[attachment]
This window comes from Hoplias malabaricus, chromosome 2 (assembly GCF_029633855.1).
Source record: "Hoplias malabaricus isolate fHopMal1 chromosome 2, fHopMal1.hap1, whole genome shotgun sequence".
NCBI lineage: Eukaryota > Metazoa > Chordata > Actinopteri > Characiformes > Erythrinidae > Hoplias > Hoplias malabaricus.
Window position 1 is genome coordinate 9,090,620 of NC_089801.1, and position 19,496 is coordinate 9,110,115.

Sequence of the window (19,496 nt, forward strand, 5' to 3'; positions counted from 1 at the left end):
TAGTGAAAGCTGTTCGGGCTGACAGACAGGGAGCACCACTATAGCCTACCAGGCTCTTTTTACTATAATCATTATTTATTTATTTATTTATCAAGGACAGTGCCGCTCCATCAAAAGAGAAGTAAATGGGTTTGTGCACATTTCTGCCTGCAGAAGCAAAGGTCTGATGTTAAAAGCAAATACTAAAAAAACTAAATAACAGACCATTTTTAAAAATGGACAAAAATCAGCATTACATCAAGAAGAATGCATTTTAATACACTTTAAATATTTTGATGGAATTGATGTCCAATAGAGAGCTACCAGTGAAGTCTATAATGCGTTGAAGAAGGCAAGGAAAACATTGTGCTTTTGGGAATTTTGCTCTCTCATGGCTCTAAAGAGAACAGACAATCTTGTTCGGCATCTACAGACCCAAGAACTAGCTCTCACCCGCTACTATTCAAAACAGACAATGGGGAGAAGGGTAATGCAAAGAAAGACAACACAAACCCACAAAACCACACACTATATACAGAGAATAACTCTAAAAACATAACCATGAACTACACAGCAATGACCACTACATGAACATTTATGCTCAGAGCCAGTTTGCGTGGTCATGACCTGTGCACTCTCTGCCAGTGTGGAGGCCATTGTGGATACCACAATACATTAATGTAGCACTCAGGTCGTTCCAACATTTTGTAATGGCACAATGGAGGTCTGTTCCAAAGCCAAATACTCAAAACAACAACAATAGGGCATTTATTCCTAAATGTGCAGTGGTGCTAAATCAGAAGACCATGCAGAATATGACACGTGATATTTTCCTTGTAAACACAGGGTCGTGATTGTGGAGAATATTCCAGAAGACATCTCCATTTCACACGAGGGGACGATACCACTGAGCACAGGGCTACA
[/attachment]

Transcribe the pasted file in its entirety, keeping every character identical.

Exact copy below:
This window comes from Hoplias malabaricus, chromosome 2 (assembly GCF_029633855.1).
Source record: "Hoplias malabaricus isolate fHopMal1 chromosome 2, fHopMal1.hap1, whole genome shotgun sequence".
NCBI lineage: Eukaryota > Metazoa > Chordata > Actinopteri > Characiformes > Erythrinidae > Hoplias > Hoplias malabaricus.
Window position 1 is genome coordinate 9,090,620 of NC_089801.1, and position 19,496 is coordinate 9,110,115.

Sequence of the window (19,496 nt, forward strand, 5' to 3'; positions counted from 1 at the left end):
TAGTGAAAGCTGTTCGGGCTGACAGACAGGGAGCACCACTATAGCCTACCAGGCTCTTTTTACTATAATCATTATTTATTTATTTATTTATCAAGGACAGTGCCGCTCCATCAAAAGAGAAGTAAATGGGTTTGTGCACATTTCTGCCTGCAGAAGCAAAGGTCTGATGTTAAAAGCAAATACTAAAAAAACTAAATAACAGACCATTTTTAAAAATGGACAAAAATCAGCATTACATCAAGAAGAATGCATTTTAATACACTTTAAATATTTTGATGGAATTGATGTCCAATAGAGAGCTACCAGTGAAGTCTATAATGCGTTGAAGAAGGCAAGGAAAACATTGTGCTTTTGGGAATTTTGCTCTCTCATGGCTCTAAAGAGAACAGACAATCTTGTTCGGCATCTACAGACCCAAGAACTAGCTCTCACCCGCTACTATTCAAAACAGACAATGGGGAGAAGGGTAATGCAAAGAAAGACAACACAAACCCACAAAACCACACACTATATACAGAGAATAACTCTAAAAACATAACCATGAACTACACAGCAATGACCACTACATGAACATTTATGCTCAGAGCCAGTTTGCGTGGTCATGACCTGTGCACTCTCTGCCAGTGTGGAGGCCATTGTGGATACCACAATACATTAATGTAGCACTCAGGTCGTTCCAACATTTTGTAATGGCACAATGGAGGTCTGTTCCAAAGCCAAATACTCAAAACAACAACAATAGGGCATTTATTCCTAAATGTGCAGTGGTGCTAAATCAGAAGACCATGCAGAATATGACACGTGATATTTTCCTTGTAAACACAGGGTCGTGATTGTGGAGAATATTCCAGAAGACATCTCCATTTCACACGAGGGGACGATACCACTGAGCACAGGGCTACA